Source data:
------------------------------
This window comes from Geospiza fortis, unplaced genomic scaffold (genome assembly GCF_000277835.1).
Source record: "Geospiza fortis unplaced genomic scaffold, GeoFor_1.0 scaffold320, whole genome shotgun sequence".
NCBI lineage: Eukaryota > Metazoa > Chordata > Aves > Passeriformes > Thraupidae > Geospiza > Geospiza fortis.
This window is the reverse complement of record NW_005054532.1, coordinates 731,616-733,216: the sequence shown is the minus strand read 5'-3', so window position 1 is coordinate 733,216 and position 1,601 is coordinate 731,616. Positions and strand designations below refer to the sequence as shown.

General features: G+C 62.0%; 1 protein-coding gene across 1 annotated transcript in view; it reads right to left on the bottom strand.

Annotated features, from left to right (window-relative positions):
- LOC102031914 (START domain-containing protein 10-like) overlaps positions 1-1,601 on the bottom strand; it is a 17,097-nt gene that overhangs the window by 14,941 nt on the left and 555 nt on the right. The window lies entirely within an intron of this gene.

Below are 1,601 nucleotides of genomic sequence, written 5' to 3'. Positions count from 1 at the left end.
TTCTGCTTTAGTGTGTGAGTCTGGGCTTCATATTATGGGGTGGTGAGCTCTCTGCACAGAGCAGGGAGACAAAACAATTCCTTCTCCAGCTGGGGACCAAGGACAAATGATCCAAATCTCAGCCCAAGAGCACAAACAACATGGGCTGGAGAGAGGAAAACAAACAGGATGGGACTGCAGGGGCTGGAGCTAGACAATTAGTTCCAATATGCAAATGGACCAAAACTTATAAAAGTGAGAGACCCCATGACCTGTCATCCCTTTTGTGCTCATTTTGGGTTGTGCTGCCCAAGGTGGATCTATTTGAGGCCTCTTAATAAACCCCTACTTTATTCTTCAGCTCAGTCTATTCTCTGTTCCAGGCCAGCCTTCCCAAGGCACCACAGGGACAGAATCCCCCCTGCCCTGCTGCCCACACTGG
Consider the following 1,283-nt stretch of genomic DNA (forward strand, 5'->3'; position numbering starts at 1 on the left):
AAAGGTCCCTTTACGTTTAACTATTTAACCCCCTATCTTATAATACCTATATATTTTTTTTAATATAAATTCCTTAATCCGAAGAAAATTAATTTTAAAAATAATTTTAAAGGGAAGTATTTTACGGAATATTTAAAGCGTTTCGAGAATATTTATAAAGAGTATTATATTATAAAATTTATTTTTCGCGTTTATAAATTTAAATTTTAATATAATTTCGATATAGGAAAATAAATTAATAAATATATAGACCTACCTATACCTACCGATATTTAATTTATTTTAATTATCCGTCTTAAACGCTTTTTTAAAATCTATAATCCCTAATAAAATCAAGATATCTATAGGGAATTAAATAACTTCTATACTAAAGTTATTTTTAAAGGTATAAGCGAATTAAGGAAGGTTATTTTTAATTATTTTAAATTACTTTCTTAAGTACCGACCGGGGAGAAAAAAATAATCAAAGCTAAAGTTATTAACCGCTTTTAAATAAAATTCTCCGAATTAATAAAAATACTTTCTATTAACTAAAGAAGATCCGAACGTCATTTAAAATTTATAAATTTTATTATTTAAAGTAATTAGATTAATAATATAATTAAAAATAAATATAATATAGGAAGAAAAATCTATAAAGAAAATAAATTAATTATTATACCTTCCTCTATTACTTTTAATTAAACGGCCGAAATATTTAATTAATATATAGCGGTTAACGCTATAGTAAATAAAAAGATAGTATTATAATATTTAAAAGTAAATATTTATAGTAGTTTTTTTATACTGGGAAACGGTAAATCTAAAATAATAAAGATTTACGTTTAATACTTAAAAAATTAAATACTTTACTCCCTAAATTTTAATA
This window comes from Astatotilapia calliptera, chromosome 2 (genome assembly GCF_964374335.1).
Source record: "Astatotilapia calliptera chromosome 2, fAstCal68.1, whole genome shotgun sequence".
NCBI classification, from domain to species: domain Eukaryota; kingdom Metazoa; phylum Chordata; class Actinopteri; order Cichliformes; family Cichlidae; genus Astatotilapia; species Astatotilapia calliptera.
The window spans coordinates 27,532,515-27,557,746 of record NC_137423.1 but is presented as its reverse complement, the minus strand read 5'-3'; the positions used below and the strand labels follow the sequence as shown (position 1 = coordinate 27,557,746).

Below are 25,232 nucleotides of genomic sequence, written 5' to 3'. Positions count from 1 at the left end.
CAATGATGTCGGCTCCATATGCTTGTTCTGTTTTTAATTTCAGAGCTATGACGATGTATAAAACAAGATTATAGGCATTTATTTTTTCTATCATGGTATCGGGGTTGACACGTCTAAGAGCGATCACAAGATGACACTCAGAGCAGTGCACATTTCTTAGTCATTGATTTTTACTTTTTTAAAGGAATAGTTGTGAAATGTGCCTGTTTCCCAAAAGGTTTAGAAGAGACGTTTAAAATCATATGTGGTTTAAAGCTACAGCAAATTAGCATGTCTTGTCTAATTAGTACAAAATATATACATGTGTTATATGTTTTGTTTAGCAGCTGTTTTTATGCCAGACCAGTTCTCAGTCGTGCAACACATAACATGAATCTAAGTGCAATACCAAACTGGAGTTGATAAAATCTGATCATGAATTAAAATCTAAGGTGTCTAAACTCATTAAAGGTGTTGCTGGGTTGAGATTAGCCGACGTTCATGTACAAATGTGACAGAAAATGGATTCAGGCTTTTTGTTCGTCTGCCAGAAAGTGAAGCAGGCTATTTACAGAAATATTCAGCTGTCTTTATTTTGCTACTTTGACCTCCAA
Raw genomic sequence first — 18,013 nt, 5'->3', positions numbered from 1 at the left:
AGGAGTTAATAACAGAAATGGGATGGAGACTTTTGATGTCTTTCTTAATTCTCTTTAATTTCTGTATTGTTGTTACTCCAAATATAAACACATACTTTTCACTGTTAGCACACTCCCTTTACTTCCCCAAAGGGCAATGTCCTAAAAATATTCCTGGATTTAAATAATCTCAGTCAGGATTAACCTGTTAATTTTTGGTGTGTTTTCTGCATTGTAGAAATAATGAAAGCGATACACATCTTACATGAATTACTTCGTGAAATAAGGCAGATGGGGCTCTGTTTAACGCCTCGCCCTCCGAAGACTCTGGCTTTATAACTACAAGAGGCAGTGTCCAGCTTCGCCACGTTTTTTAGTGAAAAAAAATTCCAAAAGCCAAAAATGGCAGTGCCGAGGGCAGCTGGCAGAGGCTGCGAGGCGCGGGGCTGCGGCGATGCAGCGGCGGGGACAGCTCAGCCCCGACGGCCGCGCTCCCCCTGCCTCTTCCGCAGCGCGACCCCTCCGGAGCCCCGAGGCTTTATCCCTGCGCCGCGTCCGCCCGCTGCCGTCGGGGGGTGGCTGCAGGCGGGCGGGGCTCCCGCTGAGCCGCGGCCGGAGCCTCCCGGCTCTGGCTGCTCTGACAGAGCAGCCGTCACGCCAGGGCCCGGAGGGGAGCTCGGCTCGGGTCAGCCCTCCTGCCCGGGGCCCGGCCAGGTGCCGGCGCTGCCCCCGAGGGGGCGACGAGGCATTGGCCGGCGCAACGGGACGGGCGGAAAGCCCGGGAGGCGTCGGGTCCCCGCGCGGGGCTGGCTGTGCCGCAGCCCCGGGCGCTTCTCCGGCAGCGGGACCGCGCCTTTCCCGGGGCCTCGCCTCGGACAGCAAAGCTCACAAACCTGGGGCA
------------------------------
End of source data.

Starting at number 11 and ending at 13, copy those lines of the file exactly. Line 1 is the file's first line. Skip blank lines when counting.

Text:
AAAGGTCCCTTTACGTTTAACTATTTAACCCCCTATCTTATAATACCTATATATTTTTTTTAATATAAATTCCTTAATCCGAAGAAAATTAATTTTAAAAATAATTTTAAAGGGAAGTATTTTACGGAATATTTAAAGCGTTTCGAGAATATTTATAAAGAGTATTATATTATAAAATTTATTTTTCGCGTTTATAAATTTAAATTTTAATATAATTTCGATATAGGAAAATAAATTAATAAATATATAGACCTACCTATACCTACCGATATTTAATTTATTTTAATTATCCGTCTTAAACGCTTTTTTAAAATCTATAATCCCTAATAAAATCAAGATATCTATAGGGAATTAAATAACTTCTATACTAAAGTTATTTTTAAAGGTATAAGCGAATTAAGGAAGGTTATTTTTAATTATTTTAAATTACTTTCTTAAGTACCGACCGGGGAGAAAAAAATAATCAAAGCTAAAGTTATTAACCGCTTTTAAATAAAATTCTCCGAATTAATAAAAATACTTTCTATTAACTAAAGAAGATCCGAACGTCATTTAAAATTTATAAATTTTATTATTTAAAGTAATTAGATTAATAATATAATTAAAAATAAATATAATATAGGAAGAAAAATCTATAAAGAAAATAAATTAATTATTATACCTTCCTCTATTACTTTTAATTAAACGGCCGAAATATTTAATTAATATATAGCGGTTAACGCTATAGTAAATAAAAAGATAGTATTATAATATTTAAAAGTAAATATTTATAGTAGTTTTTTTATACTGGGAAACGGTAAATCTAAAATAATAAAGATTTACGTTTAATACTTAAAAAATTAAATACTTTACTCCCTAAATTTTAATA
This window comes from Astatotilapia calliptera, chromosome 2 (genome assembly GCF_964374335.1).
Source record: "Astatotilapia calliptera chromosome 2, fAstCal68.1, whole genome shotgun sequence".